Ep 82: Unlock Loyalty and Strengthen Your Network with John Ruhlin, the Guru of Giftology

Relationships are the bedrock for most businesses. John Ruhlin, today’s guest, is a speaker, author, and master of giftology, a marketing strategy that solidifies your relationships and builds stronger networks. There are few better pitches for the power of giving gifts than John’s own journey. From Ohio farm boy to becoming the top performer for one of the world’s most recognized brands — John’s success has been propelled by the power of radical generosity. We discuss the ins-and-outs of giftology as a strategy that increases customer loyalty and referrals.

John explains why the essence of gift-giving is about honoring relationships and why gifting should never be transactional. John then brings up some personal examples to show that gifting is a long-term investment that can pay off decades later. And, when it does pay off, the results can be an exponential return on investment. John also shows how the devil can be in the details and that the thoughtfulness and timing of your gift is as important as the act of gifting itself. This is a valuable episode for those interested in discovering a unique form of marketing — one that directly nurtures your key business relationships, all through the act of giving.

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LISTEN TO THE EPISODE BELOW:

KEY POINTS FROM THIS EPISODE:

  • Why relationships are important to the success and failure of most businesses.  
  • How showing gratitude can make you stand-out, and drive referrals.  
  • Giftology as a systematic, long-term marketing process that also honors relationships.   
  • Rory shares a story about John throwing a party — and how it built memorable relationships. 
  • Investing in relationships opens up opportunities that John calls ‘return on relationships’.  
  • While it may take decades to get a return on a relationship, the results can be exponential.  
  • The importance of giving non-transactional gifts without creating expectations. 
  • Strategies can be applied regarding amounts to spend and who to target with gifts.  
  • How repeatedly investing in your relationships builds trust.  
  • Why timing is important when gifting and the effectiveness of ‘planned randomness’. 
  • Reasons to gift; just because or as thanks for someone giving you their time. 
  • How developing relationships with your competitors can turn them into your sales rep.  
  • See organizations as an ‘inner-circle’ — gift the CEO as well as their assistant.  
  • Using a percent of your net profit as a gift budget and revealing thoughtfulness by the details in your gift.  
  • Why giftology is hard work and can’t be automated.

TWEETABLES:

Everyone cares about relationships. Every business, every brand rises and falls on relationships with clients, employers, partners, you name it.” — @ruhlin [0:03:19] 

“If you do nice things for people, people want to reciprocate.” — @ruhlin [0:14:56] 

“Most people will consider themselves as a relationship person and not as a transactional person.” — @ruhlin [0:17:58] 

“You’re never going to send something to a high-level person that they can’t buy themselves. It’s not about the item. It’s about the thoughtfulness that goes into it.” — @ruhlin [0:30:38]

About John Ruhlin

John Ruhlin is the founder and CEO of the Ruhlin Group, a firm that specializes in high-level gifting plans to build relationships and acquire new clients. Ruhlin is a sought-after speaker on the topics of C-level selling, relationship development, and strategic gifting. He is also the co-author of the best-selling book, “Cutting Edge Sales.”

LINKS MENTIONED IN THIS EPISODE:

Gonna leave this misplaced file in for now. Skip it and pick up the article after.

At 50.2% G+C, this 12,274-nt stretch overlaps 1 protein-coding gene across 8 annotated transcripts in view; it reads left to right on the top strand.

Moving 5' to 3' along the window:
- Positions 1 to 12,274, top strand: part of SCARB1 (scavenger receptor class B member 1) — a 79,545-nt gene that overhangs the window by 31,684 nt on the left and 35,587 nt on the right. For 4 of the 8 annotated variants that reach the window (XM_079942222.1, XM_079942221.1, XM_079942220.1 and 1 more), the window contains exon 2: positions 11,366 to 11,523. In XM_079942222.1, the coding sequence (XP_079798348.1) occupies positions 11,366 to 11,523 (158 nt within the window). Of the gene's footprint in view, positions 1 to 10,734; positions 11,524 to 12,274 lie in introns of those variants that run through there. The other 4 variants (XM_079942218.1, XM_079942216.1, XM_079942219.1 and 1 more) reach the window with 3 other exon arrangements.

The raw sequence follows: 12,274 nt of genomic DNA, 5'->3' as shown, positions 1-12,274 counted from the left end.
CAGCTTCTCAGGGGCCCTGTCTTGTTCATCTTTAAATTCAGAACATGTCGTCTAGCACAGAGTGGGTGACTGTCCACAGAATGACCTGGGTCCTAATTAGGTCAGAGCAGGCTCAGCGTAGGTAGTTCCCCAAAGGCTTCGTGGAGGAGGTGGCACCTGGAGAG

RV: (00:01) John Ruhlin is one of my favorite dudes. He’s one of my favorite guys. I would like a real life friend. And there’s several things that I love about John, which I’ll tell you about. So I’ll give you the officials first. So he’s the founder and the author of Giftology. He’s been featured in tons of major news outlets, Fox news, Forbes, fast company, and he is also the, the number one performer historically all time out over one and a half million sales reps for one of the world’s most recognizable brands and direct sales companies. And you’ll hear, you’ll hear a little bit about that as we talk. And so he speaks at big corporate events really about customer loyalty, about referrals without asking about just kind of like creating connections and relationships and trust. And the reason I’ve asked him to come talk about it is one because his expertise is really brilliant and it’s unique and it’s very different from something you would hear someone talk about. But the other thing is homeboy drinks his own Koolaid and he has built a massive personal brand and continues to be like this rising star, I think among influencers because he does what he actually teaches people to do, which is always like my number one litmus test. And so anyways, John, welcome to the influential personal brand podcast. JR: (01:31) Rory, thanks for having me, man. I wish we were hanging out in your place in in Tennessee, but this is the second best right now. RV: (01:38) Totally, totally. So yeah, tell, tell me first of all, what is Giftology? All right, so let’s start, let’s start there with like your normal expertise and, and, and why does it matter? And, and then we’ll talk about how do we incorporate this as a part of our strategy to building, you know, an influential brand. JR: (01:58) Yeah. Well people necessarily care about gifting like nobody, like wakes up in the morning and says, man, I gotta become a better gift or, but everybody cares about relationships. Everybody, every business rises and falls. Every brand rises and falls on relationships with clients and employees, partners, joint venture event planners. You name it. And most people, if they’re honest with themselves, they suck at showing gratitude and appreciation and a very meaningful way to those important people, whether it’s at home to your significant other. Most people just aren’t very good at that. And so the core of Giftology is really just a systematic marketing process. Makes it sound very calculated. But there are, it’s a recipe on how to stand out, be memorable. So if you want to drive access with people, if you want to drive referrals, there is a formula to it that’s been really followed for thousands of years. And I think in our transactional Western culture, we forgot what those triggers are, what those things are. And, and you know, there’s been a lot of people that have done studies on it, Robert Cialdini with influence and we’re just tapping into the psychology of things and do it in a way that’s not manipulative that in a way that really honors relationships and plays relationships for everybody says they play the long game, but most people it’s days and we play the relationship game for decades. RV: (03:16) Yeah. And so just to jump right in on this, like to give people a real life example of how serious you are about this. Hopefully you don’t mind me sharing. And if you do, I’m going to share it anyways. You, you, you, you’re a brand builders group clients. So we’re, we’re, we’re, we’re proud to have had opportunity to team up with you cause we believe in you. But the thing that you did that nobody has ever done or asked to do since you was, you, you know, you came to our house, you were one of our early clients and you know, we are doing stuff here, you know, in the, in the, in the work room at Vaden Villa and you threw a party. You were like, Hey, can I throw a party while I’m at your house? And so you invited, you invited. RV: (04:00) So, so tell people about this party and tell like, I’m convinced that you spent, you had to have spent more on the party than you spent with us, or close like close to it for a one night party as you did on the actual strategy. And now what I realize is you weren’t really interested in our strategy. You were really just trying to rent our house. And I got two for one deal out of it, but now I understand. So like tell us, tell us like, just as that night as an example, you know, I was just, it was so powerful to me. JR: (04:36) Yeah, well I think that there’s so much noise right there and, and, and a lot of times people will, you know, they do the same dinners, ball games, rounds of golf, like everybody re builds relationships the same way. And for us, like I would rather do a once in a lifetime experience for a group of five people than to do a mediocre experience for 5,000 people. And that’s what most people do. But they, they, they’re like, Hey, we throw a big party. The more the merrier. And it’s like mid tier, you know, wine, mid tier alcohol, low tier food, you know, like trinkets and, you know, a low tier band. And, and so when I was, I was like, man, I’m going to be with you. There’s a lot of, you know, this is kind of like the Nashville mafia and your area, like all these great influencers and people that are either friends or people that I would love to hang out with. Not with an agenda just to hang out with. And even people outside, they’re just looking for an excuse to to hang out in Nashville. And I wanted to connect them to you cause I wanted to, RV: (05:32) Yeah, we got great relationships out of it. I mean there were really awesome people there. JR: (05:37) Yeah. So most people would have their dinner at Morton’s or someplace like that and you know, they’re like, Oh, $150 a ahead. And I’m like, what if I’m going to throw an event? I want it to be something that people are talking about a decade later. Cause now like the story starts to transfer. Like if you want to become known, you have to do a once in a lifetime or I call it like a love bomb. Like something that’s like, it has RV: (05:57) Love bomb. JR: (05:59) Yeah. Like most people that shoot bullets, like I want to shoot, I want to, I want it to be an atomic bomb. And, and I was like, you have a beautiful house. What can we do that would be amazing. I’m like, everybody loves wine. And one of my friends is the first master SAMO yay ever in the U S there’s only like 220 of these guys globally. And it’s harder to get this certification than it is to become a doctor and a lawyer together. [inaudible] It’s crazy. And so Eddie Australis teaches people how to use food and wine as a competitive advantage. He calls it power entertainer. That’s what his book is. And to get them to come in and speak normally, like American express will pay 25 grand for him to come in and orchestrate a food and wine experience. And then that’s on top of the wine that you need to have that’s unique and the food that needs to pair with it. JR: (06:42) And so I’m like, Eddie is a good friend. I’ve opened up a bunch of doors for him. He’s a client. And and so we flew Eddie out to your house. We coordinated with the top caterer. We had Eddie reach out to his wholesale wine relationships to get some wine that nobody else would have access to. And because of that, Tucker max and guys from Texas and other places said I want to, I’ll fly in just for 24 hours Mark Tim just to hang out and be a part of this, this gathering. And so rather than opening it up for 200 people and have it just be okay, it was like what 22 people you know in the house. Like it was a very small group of people. But I would rather my, here’s my thing, I’d rather spend 20,000 hours on one relationship that is like a Cameron Harold who you know is literally like hit the 20 grand I’ve invested in him, which sounds crazy. Over 10 years that’s not at one time has turned into seven figures. So it was a 50 X ROI. People are ER, like brag about their three X ROI on Facebook, which is fine on ads. But I’m like the return on relationship. If you’re willing to do it the right way, played the long game for decades and do it with no strings attached. So there’s no manipulation. Like Jeff [inaudible] asked me afterwards, he’s like, dude, RV: (07:53) You didn’t ask me. There’s no pitch. You just did that just because you didn’t, you didn’t haven’t said this. And I just want to make sure people don’t understand. So first of all, RV: (08:01) Okay, so is that our house, which you didn’t have to rent, but you did pay us, you know, our normal handsome fee for private strategy session. So again, it was either rental free and it was worth it. And you flew this us, this master Somali AAN from catwalk, California bought all this wine, which was crazy, like amazing wine paid for this, you know, incredible like caterer, like all this like great food renting ch tables and chairs, like renting all the stuff and people to come and clean up and all this. And you didn’t see, nobody got charged. You didn’t like this was just a handful of people that you invited and no, you didn’t ask anyone to share. There wasn’t like pass a basket. There wasn’t like, Hey, can you have me on my podcast? You’re just going like, when I want people to really grasp what’s here. RV: (08:55) Cause it was like 20 grand. Is that, I mean it was maybe 10 grand. I mean it was, it was probably, it was at least five grand, probably 10, maybe even more than that. It was more than half. Yeah. So Mmm. And, and it wasn’t like, Hey, who can I be on their podcast or how, it was just like dinner. It was a love bomb. There was not, there wasn’t even, people didn’t even know who you were. Like some of the people didn’t even know you were the one throwing the party. There were people I invited and they thought I threw the party, which was awesome. And I was like, yeah, we, we, we spent, we spent for you, but so it is the thing that blows my mind is to go like, it’s one thing to go, yeah, you should do this. But to witness it with my own eyes of like, you going, this is like a big swing for the fence, but yet you’re not actually swinging. There’s no ask. It was like, it wasn’t like, Hey, I’ve got a business opportunity for y’all. It was just loving and friends and people flew in for it. It was nuts. Yeah. That was how I met Tucker max. I never met him. I mean there were some people there that were incredible. JR: (10:05) Yeah, well I think that’s the thing. I think in general, everybody says their first class best in class, world-class. Everybody says they’re, you know, they’re a plus this or their, their, you know, their bestseller of that. And I think that, you know, look, look at your calendar and look at your pocketbook and they’ll tell you what your priorities are. And you know, for us, you know, we make it, you know, like if you’re a person of faith, you reinvest 10% you know, as a tied back into your faith, into the church because that’s what God has called us to do, to multiply and to trust him. And, and I think that for me, like you should be doing that with your relationship. You should be reinvesting a percentage of your profits because if you’re not, you’re not reinvesting back into the people that allowed you to have a business. JR: (10:46) We’re a opportunity anyway. And that’s just silly. Like why would you not take 10% of your profits to reinvest back into clients and employees and partners and to keep them as a relationship to grow them. And hopefully the secret sauce is, is that I’ve done this with enough people, people like John, how many sales reps do you have? And I’m like, I have thousands. And they’re like, how do you afford thousands of sales reps? And I’m like, well, I take a percentage of my profits. I reinvest them back into guys like you or Cameron Harold or other guys that I couldn’t, I couldn’t afford you as a sales rep for a million dollars. And yet with being strategic, with my generosity and my gratitude and being thoughtful with it and doing it the right way, I get a thousand X ROI over time on the backend because I have people like you and others that I could never afford advocating for me in the corners of the world I would never get access to. And that’s, you know, we’ve been doing that for 20 years. I started when I was 20, I just turned 40 last month. And the people like, where did you come from? Like your overnight success. And I’m like, dude, I’ve been, yeah, I’ve been modeling this for 20 years and now some of the seeds I planted a decade ago are fruit. RV: (11:54) Yeah. I mean you were just on this virtual summit with Sarah Blakely and Dean Grasiozi and Daymond John that Pete Vargas put on and it’s like your face is right there with like all of these incredible people and it’s just awesome. It’s that concept. Return on relationship is such a, it’s such a cool idea. But yeah, like talk to me about the manipulation factor cause it’s, it’s like I really liked the power of that, but it also, not to misconstrue what you’re saying, you’re not actually measuring it. You’re not actually tracking the referrals that come from somebody. You’re, you’re not, you know, it’s not like a Facebook ad where you’re actually going, yeah. How many leads came directly from this ad or that ad? This is like by faith. JR: (12:48) Yes. Yeah. Well there is strategy to it. What I would say is that I will you find out over time who’s a giver? Who’s a taker, who’s a Matrixx. So Adam Grant’s concept of there’s givers, takers and matchers. I tend to surround myself with guys like John Hall and you and John Rampton and Bob Glazer and Pete Vargas, guys that are givers. Because I don’t have to keep like those types of people. I call it the light, the out-give effect. Like everybody’s trying to one up each other. But with generosity and when you hang out and surround yourself with and pour most of your generosity into others that you know, or whether they pay it back to you or they pay it forward, you know, like there’s going to be a positive ripple effect from that. And so I do think that there are times where I’m like, you give a few times, you’re like, gosh, that person’s yeah taking and they’re not generous and they’re kind of a douchebag. I will pull back in certain areas because I’m not tracking referrals, but I’m seeing well who they are as a person. I’m seeing what they’re up to. I’m seeing how they’re resigned to people. And so it’s not that you’re just like shooting shotguns of Willy nilly. Like we invited, you know, 22 people to your house. RV: (14:00) Yeah. You’re not going to the bar and man like drinks for everybody. Hey, come on over you. JR: (14:05) You know, you’ve got a boss. So there is thought put into it. But the thing is is that you’re not like when you put strings attached or you have expectations after that that somebody better have you on the show or better do this or do that. Like I think Robert Cialdini has proven it with enough research over 30 years that if you do nice things for people, like God’s woven it into our DNA to want to reciprocate. Now sometimes that plays out. Now, sometimes they’re in a position of power or timing a decade from now and you don’t know how that’s gonna play out. My original mentor, Paul, who is like this Rainmaker of an attorney, he was incredible because he like, he did this for 40 years. I saw him when he was 60 and I’m like, I want to be him when I’m 60 and he just did things naturally because that’s who he was. JR: (14:49) And as a poor farm kid was like, I want to be Paul when I’m 60 and I’m 20 at the time. So I got 40 years to get there. And so there is strategy to it. It’s not, you know, their strategy on the amount. They’re reinvesting in their strategy and who you’re, you know, who you’re targeting. But the, the, the kicker, the most people ruined it is with expectation and trying to give and then get give and then immediately ask and Vaynerchuck’s talked about it for decades. You know, it’s, it’s jab, jab, jab, right hook. It’s not jab, right hook. It’s, it’s give over and over again. Maybe you earn the right to ask after you’ve done it over and over and over again. But most people, they, they, they shortchange themselves and ruin the relationship by asking too quickly or, or with expectations. RV: (15:38) I want to talk about time of when to give actually. Because I think this is one of the things that you know, like you’ve taken this concept and built a whole career out of it. The book is like the book, the concepts, your keynote is fantastic, right? You’re, you’re, I always joke on this show that you’re one of the people I actually referred it to to clients and stuff and tell people, Hey, you should, because it’s really, really quality. Like of just your story. One of the things that jumps out to me is the concept of when to gift. And you really opened my eyes to this. And so can you talk about like when’s the raw, I mean, call it the wrong time or just like when, when do you recommend gifting and when do you not? JR: (16:26) Yeah, so when we walk people through our process and step-by-step, most people want to start with what they’re giving. And that’s like the seventh step in the process. Timing. Timing is just as important, if not more important than what you’re giving. And so most people, their whole focus is on what’s cool and sexy. And why I tell people is, you know, the timing, it has to be no ABC gifting. So no anniversaries, no birthdays, no Christmas. And really what that means is you’re not giving gifts out of obligation or expectation. So if you take your wife, for example, if you only did gifts on AOL Valentine’s day anniversary, you know, birthday, Christmas, like those are table stakes. Like that’s just gets you an even. RV: (17:06) Yeah, that’s what you do to not get fired for your marriage. You’re not getting promoted. That’s what you’re doing to not get fired. Exactly. JR: (17:16) So with clients or referral centers or joint venture partners, like most people, it’s like, Hey, I have a, I have a launch coming up. I better send a gift a week before that’s, that’s a tit for tat. Oh, I just closed a big deal. I better give a gift. Well, they give you a million dollars, here’s your $250 Starbucks gift card. Like it feels very transactional. And most people, if they’re honest with themselves, they consider themselves a relationship person. Not a transactional person. But most of the gifting that they do is, it’s Christmas, I need to send a gift. So I tell people it should be planned. Randomness. You should send gifts for two reasons. One is just because in wa when you do that, you set, you pick a time like you know the middle of July and you send out gifts to your top, say 20 relationships or top 200 relationships because you didn’t tie it to any sort of transaction or deal or trigger. JR: (18:02) You send it just because the other person. That’s how people are like, Johnny, you send all these knives. How do people not like, how does it not get old? And I’m like, well, when I, our clients send out knives to people, it’s not tied to Christmas or holiday or birthday. It’s sent out. Hey, I was just thinking of you. We’d love to carve out some time to be with you, blah, blah blah. So the person who receives it, even though there might be 200 of the same gift that went out, the person who gets it, it’s like, I can’t believe Roy was thinking about me. And it’s so there’s a, the timing makes it a surprise and delight. And so we, when we walk people through our process and lay out a plan, a relationship plan, everybody has a financial plan, a marketing plan, a health plan, an eating plan, workout plan. JR: (18:40) Nobody has a relationship plan. One of the things is I’m like, here, you need to have one to four times a year that the other person you’re sending the gift to is never that expecting it. And you’re not asking them for anything. You’re just sending it out as just because the only other time I’ll say that a gift makes sense is that asset. And the commodity that we’ll never get back is when you take somebody’s time. Like that’s the most precious asset. And yet most people were like, I want to pick your brain. Hey, I want to do this. I wanna do that. It’s like you want to waste my time and I, and that could be worth hundreds or thousands of dollars an hour. So if somebody gives me five minutes of their time, I’ll send them sometimes a $500 gifts and the other person, even a billionaire, I’ve had billionaires reach back out and say, John, your note, your thoughtful note and your gift after you, I gave you five minutes was nicer than what some of my relationships that I do $10 million deals with has ever sent me. JR: (19:30) And now guess whose phone call they will take six months, six years from now? Mine because I appreciated their time, their most valuable asset that most people waste. So the timing of surprising and delighting people. Like when we did the thing at your house, it wasn’t Christmas, it wasn’t our anniversary, it was theirs. I’m in town, I’m with my buddy, Rory. Let’s do something fun. Like it wasn’t tied to anything other than let’s do something cool. Let’s be generous. I’m grateful that Roy is pouring into my team. We’re all together. Why? Why don’t we celebrate? And I think that’s where people are like, Hey, I gotta wait till a 50th anniversary before I throw a party, before I got to wait until somebody leaves my company after 20 years to throw a party. Think that’s so old school and idiotic. It makes no sense. Like let’s, let’s be more proactive and find reasons out of the blue to love on people. And that’s where people are like, I can’t believe you did that. Yeah. That is wild. That, that, that is, that that is the part. And it’s like the timing is a lot of times it’s like whether it’s a $5 gift or a $5,000 gift like Mary Kay used to have, you know, my mom sold Mary Kay and they used to have this saying they were like a $5 gift but a $50. And RV: (20:48) They would say that as just like, it was a $5 gas card, but they would present it in this bag with like glitter on it and stand in front of the room and it made people feel special. It was like, it’s all about making them feel appreciated. Like you’re saying. So how do you use this as like a business? Like you’re using this to get keynotes or only as thank you gifts, like in a business setting, what are you doing? You know? Yeah. Like how does this, how does this play out in a, like you’re trying to get clients or you know, when clients are JR: (21:24) Whatever. Yeah. So, so we have clients of all sizes and shapes and we have half a million dollar authors, you know, too fortune 500 companies. But at the end of the day, people, you know, when we spoke at Google, they’re like, John does this work in technology? And I laughed. I’m like, are there human beings here? And they’re like, well, yeah. And I’m like, well then it works. I don’t care if you’re a solopreneur that you did a hundred grand last year or whether you’re Google, like if it involves human beings, it works. So, so one of the things that we take all of our clients, whether it’s professional service firms, financial advisors, speakers, ma, you know, widget manufacturers, I’m like, let’s do a 360 degree view of all of your relationships, your suppliers, your clients, your joint venture partners, your investors, your mentors, your board of directors, anybody that has allows you to either have a business or that you need to build a relationship with in order to grow your business. JR: (22:16) So from a speaking perspective, most people when they get hired to do a keynote, you know, seven years ago I was begging to speak for free and we just did a deal in and Australia with books and travel was an 85,000 our keynote. So seven years, we went from free too with guys like you pouring into us and understanding things. But part of that reason that that happened was I built relationships and poured into I gift other speakers I love on other speakers and people like, aren’t those your competitors? I’m like, no. Those are other people that are interacting with amazing stages. And if I do a great job and I love on those people and they bring me up in conversation, they become a sales rep for me. They have their tight, tight relationship. The other people that we’ve done gifts for for a long time, most people are like all of the CEO of the company that I’m speaking for. I got to send him or her a gift and I spend as much, if not more on the assistant and the event planner. I call it the inner circle. Why? Because the event planner oftentimes gets only the accredit if the event goes bad, you know, it’s oftentimes a person who is working their butt off and yeah, RV: (23:22) Yeah. They’re the one doing all the work they’re actually doing. So, so JR: (23:27) The event I speak on, I do these I surprised the event planner with this thousand dollar mug, like a thousand dollars per mug. I’m like, it tells, it’s, it’s, it’s like tells a person’s whole life story. And I just gave one to a group called forum 400, which is like all these top insurance brokers and I gave it to the event planner. I’d never met her before, but I heard she was amazing person, person of faith, and did the research to find out about her. And from the stage I gave her this mug and her name is Amy and she came up, I ugly crying in front of everybody, gave me a hug and I didn’t realize she actually works for an association management company and they literally represent a thousand associations and she’s become my biggest cheerleader and advocate because she was so blown away by how I treat her now. JR: (24:10) I didn’t ask for anything. I didn’t even know she worked for an association management company. I just knew she was working her butt off for this group and I thought she was employed by the group. And so what I would say is that if you can take an inventory of all the people that are important to you and then go out another layer deeper into their inner circle, you know, I started out when I was in college investing $500 a month in gifting and that was a lot for a college kid at 20. That’s six grand a year. This year our gifting budget will approach 600,000 for the year personally, RV: (24:42) 80%. I think we should throw a half million dollar party at Vaden Villa. If that’s the budget. Do I have a half million dollar party at Vaden Villa? Just putting that out there. Rounding error leave a hundred grand. 500 grand for JR: (24:57) Yeah, we could do a, yeah, I mean we could do a heck of a bash there. RV: (25:00) We got to get past that JR: (25:01) [Inaudible] 19 though because we yeah, we got to have bunch of people. Yeah. I’m, I’m not, I’m not afraid to push the envelope there, but we, that’s another conversation. So, so, so what I’d say what I’d say is 80% of of your relationship building budget or your marketing budget, your business debt budget. Think about the people that are important to you through review though more important than what you’re giving. So identify those people and then who’s their spouse? Who’s their assistant or chief of staff? Who’s the event planner? Who are the kids who are pets? Yeah. That’s okay. That’s where when people are like, dude, you still send stupid knives. And I’m like, as last time I checked, most people are married or have a significant other. Most people have a kitchen. Most people are foodies or cook or entertain. We’re sending more knives than we ever have. JR: (25:42) Like when the New York times interviewed us, they thought I was joking when I said the knives are our number one gifts. And they’re like, that was your college thing, right? And I’m like, we sell millions of dollars knives, because people still crave that practical, unique out of the blue. Something that includes their family. And so what I would say is focus on the event planners. Focus on the people that are lower in stature because oftentimes they’re treated like crap. And if you can honor them and treat them with respect and treat them like a peer, that’s how we landed the Orlando magic is a big client was not because of the CEO. He made the decision to sign off on the first order, but it was the assistant Cheyenne who became my internal sales rep and helped us land our first six figure deal with an NBA team. It was not, it was the person below that. I love Don for years and not in a weird manipulative way. It was just honoring the relationship. And she went and became my internal sales advocate. So I would say, do you want to build a personal, realize that there’s the influencer CEO’s, those are great, but take care of the people around them in a way that’s not weird or manipulative. And if you can do that consistently over time, those people will start to look out for you and start to open doors that you can. RV: (26:58) I mean, and this is just, this is so, this is just so true because like if somebody is nice to AAJ like they’re in, they will like if they’re, if they’re mean to Aja or worse, if they don’t, it’s like, it’s worse to not acknowledge her. I mean, she’s the CEO of arc, like she’s the CEO of brand builders group, but it’s like she decides where we go, what we do, who we spend time with, where I go like [inaudible] and and she’s a softie. Right. So you’re, you’re just, that’s just so true. It’s like that is, I is, is taking, taking care of their inner circle makes them feel special and it’s also in a weird way like, you know, if it was like the CEO and assistant, I think it actually makes the CEO feel good that somebody else is loving on their person. JR: (27:49) It makes them feel like the hero. They’re the King, they’re the queen and because of their hard work, other people around them are benefiting. Like any leader loves to see the people that they care about. Yeah. Kids, their spouse. Because oftentimes you feel guilty when, you know, like I travel away from my family and I’m at like pebble beach drinking, no nice bottles of wine and my, my wife is taking care of our little ones and they like the flu and yeah, anytime somebody can honor my wife or my assistant or my team or my kids, like I win too. So it’s, it’s such a simple concept, but yeah, RV: (28:22) So again, if we got, we have, we have to wrap up here, but like this is, this has worked so well for you. Like even, and I’ve known you now for, I dunno how many years, but it’s been many years and to see how you’re like, this is, you know, advanced your own personal brand. Like you’ve always been great at business. You’ve always been moving tons of knives and like building relationships with people. But some years ago you were like, I’m going to become an author and like I’m going to become in this community. And like now here, here you are sharing the virtual stage with Daymond John and Sarah Blakely and you know, all these crazy people. Because of your relationship with Pete and how much Pete, you know, adores you and loves you. How much money, how do you figure out, like if you were going to it, you said it’s a system, which is one of the things I also liked that even though you’re not like measuring the ROI, there is a system here. So, you know, you mentioned you had a budget. How do you figure out what the budget should the, like is it roughly a percentage of profit or percentage of sales or like just just as a starting point? JR: (29:30) Yeah, so what I’d say is we’ve perfected it over almost 20 years now and it, you know, starting with the who, the relationships, the, when, the while that kind of stuff like you to map out and identify the pool of people first of who that is. And every business, some people, it’s 10 people, some people, 7,000 people. But it’s still just human beings. We charted a lot of money to walk people through that process. Cause that’s the, you don’t get the foundation right, of who you’re going after budgeting properly. Like what you’re going to send and all the other stuff like is meaningless. And so if your tribe wants to go download the entire process of what we charge thousands to do, if they, if we do it, walk them through it personally and then go to Giftology system.com and download our entire ecology system.com Giftology system.com. JR: (30:18) All one word, all one word Giftology system. But the budgeting question, every company is different as far as what their margins are in general. I don’t care what somebody’s revenue is, I care what profit is. And so, you know, sometimes these companies, mortgage companies where it was like, Oh, we did 40 billion in revenue last year, but we did 4 million in profit. I’m like, okay, let’s work with a $4 million number, not the $40 billion. And so for us it’s a percentage of net profit or a percentage of gross profit, but we’re in the 15 to 20% realm. I think a good baseline is 10% of whatever your, your net profit is. So if you make a thousand dollars on a relationship, you know, reinvesting a hundred dollars back into them to say, to show them near that, Hey, you know, you were thinking of them, obviously you’re never going to send something to somebody that’s a high level person that they couldn’t go buy for themselves. JR: (31:07) So it’s not about the item, it’s about the thoughtfulness that goes into it. That’s why the engraving of the personalization, that’s why the handwritten note, that’s why all the details around it. People will say, John, I’ve done Giftology and it doesn’t work. And I’m like, what did you follow the recipe? And they’re like, why kind of did? And I’m like, it’s like baking bread either. If you don’t put yeast in, you don’t get bread. And so people forget the little details around it and they think they’re doing what we’re doing. But really they’re sending stuff from Amazon with a type letter and they’re like, the person didn’t even respond. I’m like, well, do you think you can automate relationships? Do you think something showing up from Amazon is going to work like that feels different than if it came from one human sent to another human. JR: (31:46) So the budgeting, so that’s not in the plan. Don’t send it from Amazon, from Amazon, send it to your house and then package it and then send it. And people are like, well that’s a lot. I’m like, why? Why do you think our agency exists? Like if it was easy, everybody would do it. If it was like, yeah, they’re there. It’s not that people don’t know what to do when they hear the recipe, they’re like, that’s it. And I’m like, yeah, that’s, that’s all we do. Like we do this, this, this, and this was like, well that doesn’t sound that hard. And I’m like, if you do it for one human, it’s not, but if you want to do it for a dozen humans consistently or for two dozen, and so the budgeting, figuring that out and saying, Hey, I make a thousand dollars, I’m going to reinvest a hundred or 10% of net profit is a rough, like, yeah, you can go higher than that. JR: (32:32) Like some of our clients were like, John, I’ll invest 20% like I invest 18% in, in revenue and expenses. Like if I can invest a percentage of profit back into my relationships and turn them into a referral source. So like, you know, like these speakers are like, man, my, my average stages, you’ll $12,000 like I would gladly do a grand or two if it ain’t even turned into three years from now another speaking deal or another consulting deal or another whatever. And so I think that’s where people don’t understand is they, they want the immediate, I invest the dollar, I immediately have to make the money and they’re not willing to, to build the re, you know, they’re not willing to plant the acorn that becomes this massive Oak tree over the course of five or 10 or 15 or 20 years. Like they want to put the money in. JR: (33:18) And so the budgeting, I tell him like, you don’t have to spend all of your marketing dollars with gift allergy, but if you take your entire pool of money of what you spend on building your business, just take a sliver of it and redirect it towards coring back into all of your people and do it for three years and do it with following the recipe and come back to me and tell me it didn’t pay. The biggest dividends of anything that you’ve ever invested into is to me the relationships are where like, especially in a Valley, we find out who has our back. We find out when we’re backed into a corner, you know, I know when I went through 2008 and almost lost the business, it was a handful of people that allowed me to survive. And I think that people forget that. Like you don’t need a thousand. It’s like, you know, Tim Ferriss has concept like you don’t need 10 million people. You need a thousand true fans. And I think you even need less than that. Like if you need, if you have 10 or 20 or 30 people that are raving true fans, like actively loyal you get those kinds of people behind you. Like it’s amazing what we can accomplish with a small handful of of people that are in our army and really willing to go to bat for us. RV: (34:26) There you have it. Friends Giftology system.com. This is John Ruhlin, author of Giftology. You can check out the book, follow him online, or go to Giftology system.com. John, thank you for being here. Thank you for this fresh perspective. And thank you for making me feel like crap for how bad I am at gifting as always. See, yeah.